After a meeting with ousted Egyptian President Muhammad Morsi, the European Union's foreign policy chief has called on all sides in Egypt to try to resolve the country's increasingly bloody crisis through talks.
Catherine Ashton traveled to Egypt to mediate a resolution to the crisis that followed Morsi's overthrow by the military on July 3.
Ashton visited Morsi at an undisclosed location for two hours on July 29. She also held talks with the army chief who was behind Morsi's ouster, General Abdel Fattah al-Sisi, and leaders of the army-installed interim government, as well as the Islamist opposition.
At a news conference in Cairo, Ashton said the deposed president was in good health and had access to television and newspapers.
"He is well," she said, "and we had a friendly, and open, and very frank discussion for the two hours I saw him. I saw where he was -- I don't know where he is, but I saw the facilities he has -- and we had a warm discussion."
She did not reveal details of their discussions.
Morsi is being held on suspicion of crimes relating to his escape from prison in 2011 during the uprising that toppled longtime ruler Hosni Mubarak. His whereabouts have been unknown since July 3.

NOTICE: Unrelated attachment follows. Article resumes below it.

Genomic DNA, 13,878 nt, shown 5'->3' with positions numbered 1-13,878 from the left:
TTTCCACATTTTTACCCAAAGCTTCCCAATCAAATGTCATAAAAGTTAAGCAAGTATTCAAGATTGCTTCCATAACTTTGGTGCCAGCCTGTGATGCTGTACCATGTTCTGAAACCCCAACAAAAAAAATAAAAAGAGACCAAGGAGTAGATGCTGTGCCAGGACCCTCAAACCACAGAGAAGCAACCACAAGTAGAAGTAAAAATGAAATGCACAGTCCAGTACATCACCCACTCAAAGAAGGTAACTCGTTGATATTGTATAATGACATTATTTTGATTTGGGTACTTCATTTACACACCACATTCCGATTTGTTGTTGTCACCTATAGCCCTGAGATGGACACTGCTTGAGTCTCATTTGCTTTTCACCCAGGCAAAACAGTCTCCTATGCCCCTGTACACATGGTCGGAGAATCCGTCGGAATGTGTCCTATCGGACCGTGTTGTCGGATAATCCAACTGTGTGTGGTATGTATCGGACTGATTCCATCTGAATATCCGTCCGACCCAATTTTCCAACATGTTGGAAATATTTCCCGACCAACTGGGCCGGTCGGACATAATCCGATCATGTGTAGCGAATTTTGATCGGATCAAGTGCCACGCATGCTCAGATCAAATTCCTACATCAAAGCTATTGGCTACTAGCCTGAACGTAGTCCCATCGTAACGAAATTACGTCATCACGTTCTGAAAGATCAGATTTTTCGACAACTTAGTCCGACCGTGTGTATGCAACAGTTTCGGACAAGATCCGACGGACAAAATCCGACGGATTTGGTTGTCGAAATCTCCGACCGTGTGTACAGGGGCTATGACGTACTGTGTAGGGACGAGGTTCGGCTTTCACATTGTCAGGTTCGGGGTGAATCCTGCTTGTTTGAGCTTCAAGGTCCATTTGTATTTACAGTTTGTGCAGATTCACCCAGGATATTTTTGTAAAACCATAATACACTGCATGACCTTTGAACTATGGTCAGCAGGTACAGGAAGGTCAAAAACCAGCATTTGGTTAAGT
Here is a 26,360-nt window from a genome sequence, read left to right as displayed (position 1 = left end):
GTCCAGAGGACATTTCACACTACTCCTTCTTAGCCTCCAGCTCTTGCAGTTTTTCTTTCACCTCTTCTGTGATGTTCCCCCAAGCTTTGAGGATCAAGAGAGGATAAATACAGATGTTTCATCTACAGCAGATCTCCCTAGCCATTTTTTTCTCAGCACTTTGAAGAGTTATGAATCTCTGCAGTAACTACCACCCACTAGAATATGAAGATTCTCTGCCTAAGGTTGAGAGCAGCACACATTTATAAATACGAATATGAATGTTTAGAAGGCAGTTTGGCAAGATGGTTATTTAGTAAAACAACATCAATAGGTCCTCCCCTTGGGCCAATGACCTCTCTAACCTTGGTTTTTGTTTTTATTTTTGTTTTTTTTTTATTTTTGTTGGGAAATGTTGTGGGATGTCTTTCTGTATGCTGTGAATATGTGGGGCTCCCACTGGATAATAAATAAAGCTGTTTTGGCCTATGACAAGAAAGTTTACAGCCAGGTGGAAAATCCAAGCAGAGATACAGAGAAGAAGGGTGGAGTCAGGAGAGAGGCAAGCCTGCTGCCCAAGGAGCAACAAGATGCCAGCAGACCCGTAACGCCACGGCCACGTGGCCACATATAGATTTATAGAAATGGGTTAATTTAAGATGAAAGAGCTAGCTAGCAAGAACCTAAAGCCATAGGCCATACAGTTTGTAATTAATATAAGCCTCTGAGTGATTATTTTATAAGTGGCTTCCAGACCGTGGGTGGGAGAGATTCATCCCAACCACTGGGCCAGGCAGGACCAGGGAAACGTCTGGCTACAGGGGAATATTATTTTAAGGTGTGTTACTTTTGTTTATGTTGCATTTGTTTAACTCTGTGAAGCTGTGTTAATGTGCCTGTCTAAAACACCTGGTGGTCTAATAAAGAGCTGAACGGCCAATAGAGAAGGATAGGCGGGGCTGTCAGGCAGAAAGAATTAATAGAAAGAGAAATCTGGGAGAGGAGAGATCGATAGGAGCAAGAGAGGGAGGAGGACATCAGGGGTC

Ashton also said she told all sides that Egypt's crisis could be resolved only through an inclusive political process.
"I've urged everyone to think very carefully about how you include everybody in the process," she said, "because it's of enormous importance that what I call 'building deep democracy' continues: civilian government going forward; elections -- if that is what is decided -- everyone participating; and building institutions that will ensure a deeper democracy for the country for the future."
She is on her second visit to Egypt since widespread political unrest gripped the country before and after Morsi's ouster. On her last visit, she was refused a meeting with the deposed president.
She said she had made meeting Morsi a condition for her return.
Ashton arrived in Egypt on July 28, a day after dozens were killed at a rally of Morsi supporters in Cairo.
Nearly 300 people have been killed in violence since Morsi was removed by the army on July 3.
With reporting by AFP and Reuters